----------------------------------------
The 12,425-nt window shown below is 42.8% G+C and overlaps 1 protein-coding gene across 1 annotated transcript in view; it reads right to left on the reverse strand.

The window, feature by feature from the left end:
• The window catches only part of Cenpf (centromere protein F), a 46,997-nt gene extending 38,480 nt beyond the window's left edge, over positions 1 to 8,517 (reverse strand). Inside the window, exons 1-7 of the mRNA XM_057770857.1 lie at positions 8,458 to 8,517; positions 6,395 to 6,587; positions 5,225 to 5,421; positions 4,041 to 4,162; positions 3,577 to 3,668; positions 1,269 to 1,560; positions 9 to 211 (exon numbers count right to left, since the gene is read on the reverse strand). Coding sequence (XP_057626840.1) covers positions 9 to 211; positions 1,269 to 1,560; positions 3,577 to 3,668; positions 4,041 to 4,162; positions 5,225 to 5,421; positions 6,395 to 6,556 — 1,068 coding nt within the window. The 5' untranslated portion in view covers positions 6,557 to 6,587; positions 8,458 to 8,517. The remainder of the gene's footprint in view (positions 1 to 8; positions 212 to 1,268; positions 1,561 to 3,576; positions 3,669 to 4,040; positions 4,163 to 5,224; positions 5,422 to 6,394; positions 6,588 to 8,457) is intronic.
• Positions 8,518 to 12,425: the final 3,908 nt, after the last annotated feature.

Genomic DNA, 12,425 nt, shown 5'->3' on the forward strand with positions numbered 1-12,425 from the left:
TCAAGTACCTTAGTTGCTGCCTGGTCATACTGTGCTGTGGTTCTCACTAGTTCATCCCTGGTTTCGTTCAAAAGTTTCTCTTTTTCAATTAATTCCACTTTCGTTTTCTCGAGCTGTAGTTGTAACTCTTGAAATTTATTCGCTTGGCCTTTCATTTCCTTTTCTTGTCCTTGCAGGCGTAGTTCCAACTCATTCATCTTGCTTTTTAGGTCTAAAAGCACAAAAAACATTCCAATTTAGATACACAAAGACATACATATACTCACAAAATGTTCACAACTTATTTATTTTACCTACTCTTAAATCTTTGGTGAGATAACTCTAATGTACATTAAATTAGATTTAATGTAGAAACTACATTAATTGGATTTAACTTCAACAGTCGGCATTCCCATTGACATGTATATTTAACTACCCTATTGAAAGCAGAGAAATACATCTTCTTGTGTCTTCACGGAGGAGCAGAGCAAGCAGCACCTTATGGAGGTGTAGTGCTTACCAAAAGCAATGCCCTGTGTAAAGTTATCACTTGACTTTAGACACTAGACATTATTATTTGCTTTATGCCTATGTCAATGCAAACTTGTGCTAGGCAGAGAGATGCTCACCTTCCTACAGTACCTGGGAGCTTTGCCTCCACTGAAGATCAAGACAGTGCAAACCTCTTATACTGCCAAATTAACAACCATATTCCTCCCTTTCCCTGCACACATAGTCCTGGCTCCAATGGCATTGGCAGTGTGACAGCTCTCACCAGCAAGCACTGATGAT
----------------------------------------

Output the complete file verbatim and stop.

The 12,425-nt window shown below is 42.8% G+C and overlaps 1 protein-coding gene across 1 annotated transcript in view; it reads right to left on the reverse strand.

The window, feature by feature from the left end:
• The window catches only part of Cenpf (centromere protein F), a 46,997-nt gene extending 38,480 nt beyond the window's left edge, over positions 1 to 8,517 (reverse strand). Inside the window, exons 1-7 of the mRNA XM_057770857.1 lie at positions 8,458 to 8,517; positions 6,395 to 6,587; positions 5,225 to 5,421; positions 4,041 to 4,162; positions 3,577 to 3,668; positions 1,269 to 1,560; positions 9 to 211 (exon numbers count right to left, since the gene is read on the reverse strand). Coding sequence (XP_057626840.1) covers positions 9 to 211; positions 1,269 to 1,560; positions 3,577 to 3,668; positions 4,041 to 4,162; positions 5,225 to 5,421; positions 6,395 to 6,556 — 1,068 coding nt within the window. The 5' untranslated portion in view covers positions 6,557 to 6,587; positions 8,458 to 8,517. The remainder of the gene's footprint in view (positions 1 to 8; positions 212 to 1,268; positions 1,561 to 3,576; positions 3,669 to 4,040; positions 4,163 to 5,224; positions 5,422 to 6,394; positions 6,588 to 8,457) is intronic.
• Positions 8,518 to 12,425: the final 3,908 nt, after the last annotated feature.

Genomic DNA, 12,425 nt, shown 5'->3' on the forward strand with positions numbered 1-12,425 from the left:
TCAAGTACCTTAGTTGCTGCCTGGTCATACTGTGCTGTGGTTCTCACTAGTTCATCCCTGGTTTCGTTCAAAAGTTTCTCTTTTTCAATTAATTCCACTTTCGTTTTCTCGAGCTGTAGTTGTAACTCTTGAAATTTATTCGCTTGGCCTTTCATTTCCTTTTCTTGTCCTTGCAGGCGTAGTTCCAACTCATTCATCTTGCTTTTTAGGTCTAAAAGCACAAAAAACATTCCAATTTAGATACACAAAGACATACATATACTCACAAAATGTTCACAACTTATTTATTTTACCTACTCTTAAATCTTTGGTGAGATAACTCTAATGTACATTAAATTAGATTTAATGTAGAAACTACATTAATTGGATTTAACTTCAACAGTCGGCATTCCCATTGACATGTATATTTAACTACCCTATTGAAAGCAGAGAAATACATCTTCTTGTGTCTTCACGGAGGAGCAGAGCAAGCAGCACCTTATGGAGGTGTAGTGCTTACCAAAAGCAATGCCCTGTGTAAAGTTATCACTTGACTTTAGACACTAGACATTATTATTTGCTTTATGCCTATGTCAATGCAAACTTGTGCTAGGCAGAGAGATGCTCACCTTCCTACAGTACCTGGGAGCTTTGCCTCCACTGAAGATCAAGACAGTGCAAACCTCTTATACTGCCAAATTAACAACCATATTCCTCCCTTTCCCTGCACACATAGTCCTGGCTCCAATGGCATTGGCAGTGTGACAGCTCTCACCAGCAAGCACTGATGAT